Partisans for a variety of printing methods, dates, quantities and distribution abound – each citing some bit of contemporary or later-written evidence to support their position. Complicating these discussions is the fact that the three primary sources of information for these early years – Bill Wilson, Jim Burwell and Ruth Hock – frequently contradict each other and even, at times, themselves on particular points.

In the AA book, Dr. Bob and the Good Oldtimers , the author comments on the contradicting stories regarding the writing of the Big Book and notes: “There is a discrepancy here, as there is regarding very many things that happened in these early years. ‘It was like we were all witnesses to an accident,' said one member. ‘It was the same accident, but we all saw it from different angles.'” (p. 152).

The following information is provided in the hopes that it may untangle or, at least, clearly formulate the extent of some of these “different angles.”


The manuscript itself says that it is a “multilith” copy. Multilith was a contemporary trade name for an offset printing press that used an ‘ink and water' technology. The multilith press produced higher qulity copies than the older mimeograph technology – which had been around since 1884. (See www.officemuseum.com/copy_machines.htm for an excellent historical overview of office copier technology and http://www.museumofprinting.org/Exhibit.html for a bit more information specifically on multilith..)

One of the problems with the many mentions about this pre-publication printing is the casual and interchangeable use of the terms ‘mulitlith' and ‘mimeograph' by everyone involved – a common enough practice since mimeograph was a very old and accepted term for making multiple black & white copies of documents. (This casual use of brand names for generic processes is in no way different from our own use of the words ‘kleenex' or “xerox' in today's vernacular.)

As noted, the Foreword clearly states that it is a ‘multilith volume' – and that would seem to be the end of it. Still, there is confusion over how the book was printed. Bill in his famous 1954 talk in Fort Worth on “How the Big Book Was Put Together” (for a complete transcript see http://www.barefootsworld.net/aabook1954.html ) even goes so far as to use both terms in a single sentence: “Somebody said 'Hadn't we better test this thing out; hadn't we better make a pre-publication copy, a multilith or mimeographed copy of this text…” Similarly, Jim Burwell had his copy of the Original Manuscript rebound at some point in a binding with gilt lettering on the front cover stating: “Book No. 2 / of the / First Hundred Mimeographed Copies.” But, in his written history of early AA, The Evolution of Alchoholics Anonymous (see http://www.barefootsworld.net/aa-jb-evolution.html for an online version), Jim specifically refers to them as “multilith copies.”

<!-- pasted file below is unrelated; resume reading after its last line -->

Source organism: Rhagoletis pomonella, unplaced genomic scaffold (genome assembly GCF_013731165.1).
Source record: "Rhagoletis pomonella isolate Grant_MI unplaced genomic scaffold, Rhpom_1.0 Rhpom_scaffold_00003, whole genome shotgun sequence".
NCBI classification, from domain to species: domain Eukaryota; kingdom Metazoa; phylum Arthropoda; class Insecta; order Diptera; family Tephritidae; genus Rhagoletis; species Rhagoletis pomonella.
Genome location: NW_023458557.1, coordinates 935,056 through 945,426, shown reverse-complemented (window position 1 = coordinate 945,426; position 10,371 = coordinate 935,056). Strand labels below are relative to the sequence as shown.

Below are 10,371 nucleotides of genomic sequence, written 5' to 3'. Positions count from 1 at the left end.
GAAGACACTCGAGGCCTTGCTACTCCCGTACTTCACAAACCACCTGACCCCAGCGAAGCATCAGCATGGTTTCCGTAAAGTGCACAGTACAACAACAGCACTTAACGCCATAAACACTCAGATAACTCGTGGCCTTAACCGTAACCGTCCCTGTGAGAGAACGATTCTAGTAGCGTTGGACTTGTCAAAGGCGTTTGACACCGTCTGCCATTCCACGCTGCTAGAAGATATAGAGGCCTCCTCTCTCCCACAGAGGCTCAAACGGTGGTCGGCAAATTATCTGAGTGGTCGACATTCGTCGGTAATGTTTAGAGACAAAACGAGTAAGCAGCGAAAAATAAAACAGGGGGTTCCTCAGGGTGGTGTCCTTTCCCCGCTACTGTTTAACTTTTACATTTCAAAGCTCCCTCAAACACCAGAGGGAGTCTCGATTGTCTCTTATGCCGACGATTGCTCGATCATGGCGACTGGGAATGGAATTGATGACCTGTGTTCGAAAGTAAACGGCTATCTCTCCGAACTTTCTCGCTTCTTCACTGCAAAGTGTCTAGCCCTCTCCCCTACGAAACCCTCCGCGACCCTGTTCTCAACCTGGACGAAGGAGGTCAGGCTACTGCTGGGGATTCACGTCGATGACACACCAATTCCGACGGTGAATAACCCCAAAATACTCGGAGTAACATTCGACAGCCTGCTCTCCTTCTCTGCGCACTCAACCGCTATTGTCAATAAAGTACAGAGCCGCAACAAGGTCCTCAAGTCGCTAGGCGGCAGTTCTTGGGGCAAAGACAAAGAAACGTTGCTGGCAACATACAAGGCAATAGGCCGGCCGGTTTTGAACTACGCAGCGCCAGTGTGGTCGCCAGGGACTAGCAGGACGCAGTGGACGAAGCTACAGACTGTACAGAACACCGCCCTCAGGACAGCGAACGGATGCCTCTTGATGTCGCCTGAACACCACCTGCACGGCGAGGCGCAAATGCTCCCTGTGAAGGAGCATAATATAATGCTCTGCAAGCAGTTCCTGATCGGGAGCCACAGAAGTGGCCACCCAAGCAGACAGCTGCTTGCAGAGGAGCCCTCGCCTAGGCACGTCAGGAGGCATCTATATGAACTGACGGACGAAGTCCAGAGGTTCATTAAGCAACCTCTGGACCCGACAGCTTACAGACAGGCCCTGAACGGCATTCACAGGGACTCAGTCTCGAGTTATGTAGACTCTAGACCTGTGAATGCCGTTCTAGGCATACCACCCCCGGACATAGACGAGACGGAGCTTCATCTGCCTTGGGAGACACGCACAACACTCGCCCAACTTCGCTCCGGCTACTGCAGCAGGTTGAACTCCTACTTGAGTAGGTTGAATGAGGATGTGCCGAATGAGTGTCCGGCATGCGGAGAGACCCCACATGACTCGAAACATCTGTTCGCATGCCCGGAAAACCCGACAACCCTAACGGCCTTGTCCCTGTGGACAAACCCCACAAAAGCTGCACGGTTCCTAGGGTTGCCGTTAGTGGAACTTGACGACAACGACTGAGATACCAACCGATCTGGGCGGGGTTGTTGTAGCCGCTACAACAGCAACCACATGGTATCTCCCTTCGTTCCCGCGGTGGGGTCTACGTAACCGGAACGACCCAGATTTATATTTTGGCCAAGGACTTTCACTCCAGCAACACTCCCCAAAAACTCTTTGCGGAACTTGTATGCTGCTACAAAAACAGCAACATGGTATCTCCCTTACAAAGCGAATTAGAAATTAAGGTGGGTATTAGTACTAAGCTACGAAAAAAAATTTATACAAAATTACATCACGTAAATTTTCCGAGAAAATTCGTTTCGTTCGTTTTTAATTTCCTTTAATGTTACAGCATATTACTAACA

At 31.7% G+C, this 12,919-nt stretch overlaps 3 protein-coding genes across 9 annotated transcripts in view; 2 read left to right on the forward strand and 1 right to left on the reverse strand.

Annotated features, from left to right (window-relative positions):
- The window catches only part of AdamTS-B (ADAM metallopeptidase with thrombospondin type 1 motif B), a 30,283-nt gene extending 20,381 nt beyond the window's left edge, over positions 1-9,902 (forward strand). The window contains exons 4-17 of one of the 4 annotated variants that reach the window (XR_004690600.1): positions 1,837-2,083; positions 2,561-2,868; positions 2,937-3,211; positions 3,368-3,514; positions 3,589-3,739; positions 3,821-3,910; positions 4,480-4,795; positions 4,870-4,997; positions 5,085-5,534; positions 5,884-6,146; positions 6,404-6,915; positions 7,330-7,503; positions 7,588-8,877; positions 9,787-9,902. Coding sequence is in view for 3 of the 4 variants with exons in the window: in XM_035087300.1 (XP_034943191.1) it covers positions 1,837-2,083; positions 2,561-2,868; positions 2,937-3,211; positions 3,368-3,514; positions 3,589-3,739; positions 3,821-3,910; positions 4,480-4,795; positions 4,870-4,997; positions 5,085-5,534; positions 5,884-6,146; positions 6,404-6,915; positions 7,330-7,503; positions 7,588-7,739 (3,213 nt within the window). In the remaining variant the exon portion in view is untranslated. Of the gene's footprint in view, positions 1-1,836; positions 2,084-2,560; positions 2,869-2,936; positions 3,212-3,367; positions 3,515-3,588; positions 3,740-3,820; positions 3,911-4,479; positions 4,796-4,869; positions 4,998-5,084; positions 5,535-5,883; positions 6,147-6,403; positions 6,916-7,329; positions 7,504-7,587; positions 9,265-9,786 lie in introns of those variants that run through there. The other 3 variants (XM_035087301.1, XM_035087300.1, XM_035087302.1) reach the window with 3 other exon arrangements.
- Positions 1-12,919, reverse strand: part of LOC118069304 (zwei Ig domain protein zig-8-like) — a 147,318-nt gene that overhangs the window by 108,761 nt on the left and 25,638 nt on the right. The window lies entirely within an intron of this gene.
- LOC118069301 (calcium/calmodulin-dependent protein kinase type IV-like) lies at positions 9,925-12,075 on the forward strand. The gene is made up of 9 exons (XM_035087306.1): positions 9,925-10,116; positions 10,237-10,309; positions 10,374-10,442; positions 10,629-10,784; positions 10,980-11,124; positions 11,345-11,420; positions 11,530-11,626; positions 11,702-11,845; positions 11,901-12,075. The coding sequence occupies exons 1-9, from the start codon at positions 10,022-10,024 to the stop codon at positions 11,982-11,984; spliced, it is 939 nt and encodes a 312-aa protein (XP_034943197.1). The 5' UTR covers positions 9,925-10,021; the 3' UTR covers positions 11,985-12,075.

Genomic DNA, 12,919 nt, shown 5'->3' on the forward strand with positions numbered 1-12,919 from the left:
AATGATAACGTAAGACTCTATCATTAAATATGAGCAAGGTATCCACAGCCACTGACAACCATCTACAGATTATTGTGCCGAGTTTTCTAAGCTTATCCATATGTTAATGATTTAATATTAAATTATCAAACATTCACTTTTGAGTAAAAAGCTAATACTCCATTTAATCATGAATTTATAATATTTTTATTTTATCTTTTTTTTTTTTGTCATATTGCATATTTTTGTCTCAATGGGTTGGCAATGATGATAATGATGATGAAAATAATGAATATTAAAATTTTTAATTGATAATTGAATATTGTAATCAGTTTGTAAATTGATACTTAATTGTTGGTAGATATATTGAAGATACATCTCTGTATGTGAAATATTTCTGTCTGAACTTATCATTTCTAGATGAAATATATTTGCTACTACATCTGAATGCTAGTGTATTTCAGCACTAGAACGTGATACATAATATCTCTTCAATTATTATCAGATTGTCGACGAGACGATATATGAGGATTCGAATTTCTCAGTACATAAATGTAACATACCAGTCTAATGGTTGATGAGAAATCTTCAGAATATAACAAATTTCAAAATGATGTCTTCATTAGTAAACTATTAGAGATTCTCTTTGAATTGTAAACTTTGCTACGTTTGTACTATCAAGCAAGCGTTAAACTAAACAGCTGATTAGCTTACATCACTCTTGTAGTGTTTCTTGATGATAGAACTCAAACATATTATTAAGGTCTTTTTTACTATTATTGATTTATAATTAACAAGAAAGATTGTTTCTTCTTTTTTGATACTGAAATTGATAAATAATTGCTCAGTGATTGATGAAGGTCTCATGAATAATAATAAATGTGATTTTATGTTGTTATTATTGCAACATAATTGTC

However the book was printed – and it is extremely likely that these copies were printed on a multilith press – it should be noted that both of these processes used typed masters as the originals from which the copies were made.


There is one very unusual and interesting feature on the title page of the extant copies of the Original Manuscript. Some of them have the title “ Alcoholics Anonymous ” while others have “ Alcoholic's Anonymous ” – adding an incorrect apostophe to the word Alcoholics . This has been noted by a number of commentators who have closely inspected more than just a few copies of the pre-publication printing of the Big Book. Clearly there was more than one printing of the title page and perhaps even more than one printings of the entire book.